Kawasaki had to make some guarantees to record-breaking World Superbike Champion Jonathan Rea before Rea extended his contract until the end of 2024. The new motorcycle will be delivered on February 7.
Before the extension of Jonathan Rea’s contract with Kawasaki Heavy Industries was confirmed on July 19, 2022 until the end of the 2024 season, there was a need for discussion between the parties. It quickly became apparent that the 36-year-old on February 2 wanted to move on and was still hungry for success. The most important question for Rea was how Kawasaki’s technical development would look in the coming years.
Kawasaki then announced an upgrade to the ZX-10RR. In mid-August 2022, SPEEDWEEK.com reported that there would be a new hybrid model for 2023, with an all-new bike coming only in 2024.
Recently, Kawasaki introduced a new homologation model in 2021, an engine that can rotate at 15,100 rpm. But because the world motorcycle association FIM has not classified this ZX-10RR as new, all Kawasaki engines in the World Superbike Championship are currently only allowed to rev at a maximum of 14,600 rpm.
This puts Kawasaki behind the competition: the Ducati Panigale V4R currently has a specified top speed of 16,100 rpm, the Honda CBR1000RR-R 15,600 rpm, the BMW M1000RR 15,500 rpm and the Yamaha R1 14,950 rpm.
When it became clear at the beginning of the 2021 season that Kawasaki would not have a high-end upgrade, the Japanese manufacturer did a lot of work on the chassis, lightness, aerodynamics, mechanical grip and electronics to be able to keep up with the big competition. . This method continues to this day.
SPEEDWEEK.com has now discovered: On February 7th, Kawasaki will present this year’s race machine for the World Superbike Championship, one day after the factory team followed suit with a video presentation.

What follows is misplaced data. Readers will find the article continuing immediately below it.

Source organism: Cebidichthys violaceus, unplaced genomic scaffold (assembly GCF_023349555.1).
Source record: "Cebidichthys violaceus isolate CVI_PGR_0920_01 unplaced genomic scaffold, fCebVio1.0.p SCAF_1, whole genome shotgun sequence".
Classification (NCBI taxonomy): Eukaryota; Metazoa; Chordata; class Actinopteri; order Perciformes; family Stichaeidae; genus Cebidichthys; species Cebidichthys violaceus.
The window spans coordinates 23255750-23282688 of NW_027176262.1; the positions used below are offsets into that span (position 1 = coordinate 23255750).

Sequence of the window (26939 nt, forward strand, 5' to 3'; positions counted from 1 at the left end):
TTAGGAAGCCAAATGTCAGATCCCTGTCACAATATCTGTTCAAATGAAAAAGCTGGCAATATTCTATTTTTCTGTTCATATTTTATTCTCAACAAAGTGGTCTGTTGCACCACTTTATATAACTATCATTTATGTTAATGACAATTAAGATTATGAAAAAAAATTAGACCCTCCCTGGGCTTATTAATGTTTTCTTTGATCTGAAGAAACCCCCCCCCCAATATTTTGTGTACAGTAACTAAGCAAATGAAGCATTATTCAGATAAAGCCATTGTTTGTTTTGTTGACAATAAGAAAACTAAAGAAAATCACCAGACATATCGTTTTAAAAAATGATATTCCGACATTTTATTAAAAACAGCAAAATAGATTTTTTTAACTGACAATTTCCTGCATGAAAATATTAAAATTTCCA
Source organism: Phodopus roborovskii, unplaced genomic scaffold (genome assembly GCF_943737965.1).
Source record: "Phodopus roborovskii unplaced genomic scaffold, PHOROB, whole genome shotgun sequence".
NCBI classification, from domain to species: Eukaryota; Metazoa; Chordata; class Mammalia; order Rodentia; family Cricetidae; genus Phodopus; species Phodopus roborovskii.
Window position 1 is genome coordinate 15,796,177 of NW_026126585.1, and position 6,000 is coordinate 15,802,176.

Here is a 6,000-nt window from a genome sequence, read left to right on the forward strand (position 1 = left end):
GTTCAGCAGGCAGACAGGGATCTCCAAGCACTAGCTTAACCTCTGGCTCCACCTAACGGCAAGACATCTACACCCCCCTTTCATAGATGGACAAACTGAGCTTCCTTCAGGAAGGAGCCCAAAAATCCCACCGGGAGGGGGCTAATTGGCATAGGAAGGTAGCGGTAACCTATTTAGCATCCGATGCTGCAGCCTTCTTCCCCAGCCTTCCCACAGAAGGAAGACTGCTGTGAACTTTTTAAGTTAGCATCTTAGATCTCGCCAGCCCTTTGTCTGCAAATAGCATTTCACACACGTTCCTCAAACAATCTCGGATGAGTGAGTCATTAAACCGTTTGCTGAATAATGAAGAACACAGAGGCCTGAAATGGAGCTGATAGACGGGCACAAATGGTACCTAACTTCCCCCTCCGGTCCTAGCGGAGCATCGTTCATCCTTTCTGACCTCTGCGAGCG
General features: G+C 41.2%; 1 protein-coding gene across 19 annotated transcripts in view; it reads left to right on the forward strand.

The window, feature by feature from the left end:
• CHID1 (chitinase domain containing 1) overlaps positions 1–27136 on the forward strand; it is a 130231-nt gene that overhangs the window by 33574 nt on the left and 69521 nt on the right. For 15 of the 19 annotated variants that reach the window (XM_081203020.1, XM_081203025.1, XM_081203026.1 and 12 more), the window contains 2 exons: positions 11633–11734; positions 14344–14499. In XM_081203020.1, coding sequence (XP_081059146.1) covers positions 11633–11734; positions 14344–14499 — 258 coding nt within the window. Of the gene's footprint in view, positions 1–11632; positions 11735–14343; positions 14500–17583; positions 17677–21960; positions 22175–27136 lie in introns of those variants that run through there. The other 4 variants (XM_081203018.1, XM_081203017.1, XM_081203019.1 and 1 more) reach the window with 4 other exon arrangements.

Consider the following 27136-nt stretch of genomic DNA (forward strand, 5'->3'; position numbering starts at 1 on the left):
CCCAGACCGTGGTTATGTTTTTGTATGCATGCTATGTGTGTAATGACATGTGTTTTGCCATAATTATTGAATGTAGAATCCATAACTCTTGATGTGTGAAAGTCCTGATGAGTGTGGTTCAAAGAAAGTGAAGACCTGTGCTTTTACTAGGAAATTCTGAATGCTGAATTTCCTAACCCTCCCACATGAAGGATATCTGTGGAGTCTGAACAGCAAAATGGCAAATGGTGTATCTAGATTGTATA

“Kawasaki engineers work closely with the Kawasaki Racing Team, evaluating every day how current and future performance can be improved,” said Steve Guttridge, general manager of Kawasaki racing in Europe. “It’s about how we can meet the needs of Jonathan Rea and Alex Lowes.”
During the two-day Jerez test on 25/26 On 1 January, the drivers and their crew chiefs did not speak in an unusual way about the technical innovations of the 2023.
Team manager Guim Roda was more forthcoming. “We had some parts to test, some were experimental,” revealed Catalan. “We are not allowed to use everything we try in the championship because some parts are not allowed. We test them anyway, so we know which way to go. What Kawasaki then produce and homologate for the future, we do not know exactly in advance. But of course we have some idea. At the same time, there is a marketing program that we have to respect.”
In simple language: No one from the Kawasaki Racing Team is allowed to reveal in detail before the presentation what technical innovations are coming. In Jerez work was done on almost every aspect of cycling.
“How long the alignment process takes depends on how many new parts you have on the bike,” explained Roda. “It can also be very quick and you just have to show that the required number of units will be delivered. It’s more of an administrative process that takes weeks, not months.”
Kawasaki still has time: Alignment should only be completed with technical inspection on Thursday before the start of the season in Australia on the last weekend in February.
Since the regulations of the World Superbike Championship are very restrictive, as long as the (unsuccessful) manufacturer is not allowed to get high-end concession parts, a new homologation is required to be able to make major changes to the chassis and engine.
Rea and Lowes have been asking for one thing above all since 2021: more engine power.